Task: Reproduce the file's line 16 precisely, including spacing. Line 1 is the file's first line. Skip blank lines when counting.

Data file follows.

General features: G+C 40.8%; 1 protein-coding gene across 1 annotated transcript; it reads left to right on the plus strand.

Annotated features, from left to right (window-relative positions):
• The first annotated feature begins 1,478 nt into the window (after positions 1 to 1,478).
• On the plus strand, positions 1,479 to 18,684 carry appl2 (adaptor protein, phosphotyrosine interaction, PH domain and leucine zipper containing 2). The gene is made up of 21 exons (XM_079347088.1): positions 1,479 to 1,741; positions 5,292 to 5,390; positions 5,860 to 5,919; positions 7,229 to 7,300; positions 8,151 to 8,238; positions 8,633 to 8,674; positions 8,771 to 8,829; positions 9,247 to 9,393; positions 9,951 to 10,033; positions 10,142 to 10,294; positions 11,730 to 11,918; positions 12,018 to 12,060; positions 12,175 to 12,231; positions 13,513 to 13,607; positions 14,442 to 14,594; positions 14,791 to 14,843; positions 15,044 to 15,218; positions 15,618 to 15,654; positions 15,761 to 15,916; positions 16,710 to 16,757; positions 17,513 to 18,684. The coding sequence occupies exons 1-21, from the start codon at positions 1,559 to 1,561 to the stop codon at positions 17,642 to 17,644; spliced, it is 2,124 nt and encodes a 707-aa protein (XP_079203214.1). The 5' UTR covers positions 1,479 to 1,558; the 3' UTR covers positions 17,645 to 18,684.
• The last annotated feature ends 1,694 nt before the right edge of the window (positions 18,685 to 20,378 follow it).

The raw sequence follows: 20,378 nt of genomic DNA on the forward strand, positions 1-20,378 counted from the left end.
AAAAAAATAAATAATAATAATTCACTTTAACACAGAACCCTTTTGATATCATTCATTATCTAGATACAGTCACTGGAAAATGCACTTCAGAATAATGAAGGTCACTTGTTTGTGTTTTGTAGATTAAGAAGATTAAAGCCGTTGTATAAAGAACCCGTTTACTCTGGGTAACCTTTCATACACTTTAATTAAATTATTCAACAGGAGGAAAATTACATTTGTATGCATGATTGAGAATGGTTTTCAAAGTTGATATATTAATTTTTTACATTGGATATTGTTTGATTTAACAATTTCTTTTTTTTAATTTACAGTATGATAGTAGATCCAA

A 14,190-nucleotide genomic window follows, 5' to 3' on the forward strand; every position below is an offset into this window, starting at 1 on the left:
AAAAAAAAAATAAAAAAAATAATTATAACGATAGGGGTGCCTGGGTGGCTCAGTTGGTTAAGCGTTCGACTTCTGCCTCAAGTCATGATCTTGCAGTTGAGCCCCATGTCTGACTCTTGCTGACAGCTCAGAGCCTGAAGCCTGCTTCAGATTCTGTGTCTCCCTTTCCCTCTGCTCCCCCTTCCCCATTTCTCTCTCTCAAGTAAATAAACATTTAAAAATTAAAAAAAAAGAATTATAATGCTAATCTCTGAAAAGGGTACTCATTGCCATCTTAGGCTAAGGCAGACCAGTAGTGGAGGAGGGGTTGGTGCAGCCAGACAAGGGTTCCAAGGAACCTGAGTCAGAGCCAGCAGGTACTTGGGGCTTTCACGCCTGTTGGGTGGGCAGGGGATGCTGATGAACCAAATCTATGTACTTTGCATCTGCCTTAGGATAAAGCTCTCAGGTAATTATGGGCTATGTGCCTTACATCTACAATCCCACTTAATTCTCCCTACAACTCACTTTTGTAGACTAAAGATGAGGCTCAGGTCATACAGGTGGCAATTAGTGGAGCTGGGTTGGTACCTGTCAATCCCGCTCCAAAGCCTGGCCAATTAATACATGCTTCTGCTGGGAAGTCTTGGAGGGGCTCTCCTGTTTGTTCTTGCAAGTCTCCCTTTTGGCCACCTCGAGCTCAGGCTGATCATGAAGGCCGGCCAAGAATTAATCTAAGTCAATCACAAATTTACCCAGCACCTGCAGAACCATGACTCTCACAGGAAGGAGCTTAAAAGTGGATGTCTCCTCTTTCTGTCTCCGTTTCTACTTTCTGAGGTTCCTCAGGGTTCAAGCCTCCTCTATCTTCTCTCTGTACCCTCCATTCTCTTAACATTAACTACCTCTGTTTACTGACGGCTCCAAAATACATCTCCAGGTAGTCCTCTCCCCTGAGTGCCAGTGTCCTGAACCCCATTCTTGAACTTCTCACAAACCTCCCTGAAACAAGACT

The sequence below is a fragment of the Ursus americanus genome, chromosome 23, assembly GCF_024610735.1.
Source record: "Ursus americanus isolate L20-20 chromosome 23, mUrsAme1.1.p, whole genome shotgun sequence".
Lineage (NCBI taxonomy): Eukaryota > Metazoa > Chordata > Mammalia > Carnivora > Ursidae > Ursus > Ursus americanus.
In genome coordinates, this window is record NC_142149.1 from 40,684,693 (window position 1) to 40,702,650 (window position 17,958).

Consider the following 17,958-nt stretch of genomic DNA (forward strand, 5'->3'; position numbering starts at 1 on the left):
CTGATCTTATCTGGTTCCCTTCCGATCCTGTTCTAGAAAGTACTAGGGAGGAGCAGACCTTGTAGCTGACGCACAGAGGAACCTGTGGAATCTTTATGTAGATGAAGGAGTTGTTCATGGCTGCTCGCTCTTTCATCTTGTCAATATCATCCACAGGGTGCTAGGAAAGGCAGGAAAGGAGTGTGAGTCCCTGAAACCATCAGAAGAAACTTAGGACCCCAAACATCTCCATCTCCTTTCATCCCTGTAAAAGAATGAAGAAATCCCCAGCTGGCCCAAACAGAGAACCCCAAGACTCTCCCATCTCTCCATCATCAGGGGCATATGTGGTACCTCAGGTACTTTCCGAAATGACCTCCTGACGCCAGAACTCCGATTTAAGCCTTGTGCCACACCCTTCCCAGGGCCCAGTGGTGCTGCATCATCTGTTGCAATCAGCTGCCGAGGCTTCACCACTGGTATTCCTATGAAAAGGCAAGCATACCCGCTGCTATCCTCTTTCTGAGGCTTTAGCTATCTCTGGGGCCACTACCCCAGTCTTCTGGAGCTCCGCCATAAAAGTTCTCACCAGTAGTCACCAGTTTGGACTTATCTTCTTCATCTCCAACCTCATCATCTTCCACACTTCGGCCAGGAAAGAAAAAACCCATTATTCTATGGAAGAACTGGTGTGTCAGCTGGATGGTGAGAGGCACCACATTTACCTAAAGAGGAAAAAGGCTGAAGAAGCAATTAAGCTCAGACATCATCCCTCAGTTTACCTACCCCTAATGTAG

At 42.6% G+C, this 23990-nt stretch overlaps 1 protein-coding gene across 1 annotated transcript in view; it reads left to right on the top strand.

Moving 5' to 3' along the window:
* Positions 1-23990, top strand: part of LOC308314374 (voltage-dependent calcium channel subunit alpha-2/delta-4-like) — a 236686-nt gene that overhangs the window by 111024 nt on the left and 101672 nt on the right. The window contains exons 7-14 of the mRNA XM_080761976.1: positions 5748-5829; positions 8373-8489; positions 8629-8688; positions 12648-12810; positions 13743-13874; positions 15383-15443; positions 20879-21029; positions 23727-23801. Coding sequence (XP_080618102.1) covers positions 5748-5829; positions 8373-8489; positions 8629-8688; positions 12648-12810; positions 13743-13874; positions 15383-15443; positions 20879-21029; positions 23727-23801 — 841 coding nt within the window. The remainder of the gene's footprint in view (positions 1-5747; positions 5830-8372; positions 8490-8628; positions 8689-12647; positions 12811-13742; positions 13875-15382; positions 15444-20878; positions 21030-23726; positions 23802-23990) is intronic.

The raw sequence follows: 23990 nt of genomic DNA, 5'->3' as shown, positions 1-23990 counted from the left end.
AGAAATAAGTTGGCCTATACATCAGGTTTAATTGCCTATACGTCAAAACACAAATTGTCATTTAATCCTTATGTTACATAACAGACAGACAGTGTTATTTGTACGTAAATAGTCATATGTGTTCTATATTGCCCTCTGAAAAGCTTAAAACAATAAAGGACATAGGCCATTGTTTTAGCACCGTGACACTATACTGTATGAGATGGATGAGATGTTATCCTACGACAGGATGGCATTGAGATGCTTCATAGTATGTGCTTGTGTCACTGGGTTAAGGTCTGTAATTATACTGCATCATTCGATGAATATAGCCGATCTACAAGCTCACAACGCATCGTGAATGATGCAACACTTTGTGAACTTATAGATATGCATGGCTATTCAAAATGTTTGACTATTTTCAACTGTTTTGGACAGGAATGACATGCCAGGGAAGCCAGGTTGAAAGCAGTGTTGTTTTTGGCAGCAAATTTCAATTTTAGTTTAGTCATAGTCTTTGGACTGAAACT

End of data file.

At 42.6% G+C, this 23990-nt stretch overlaps 1 protein-coding gene across 1 annotated transcript in view; it reads left to right on the top strand.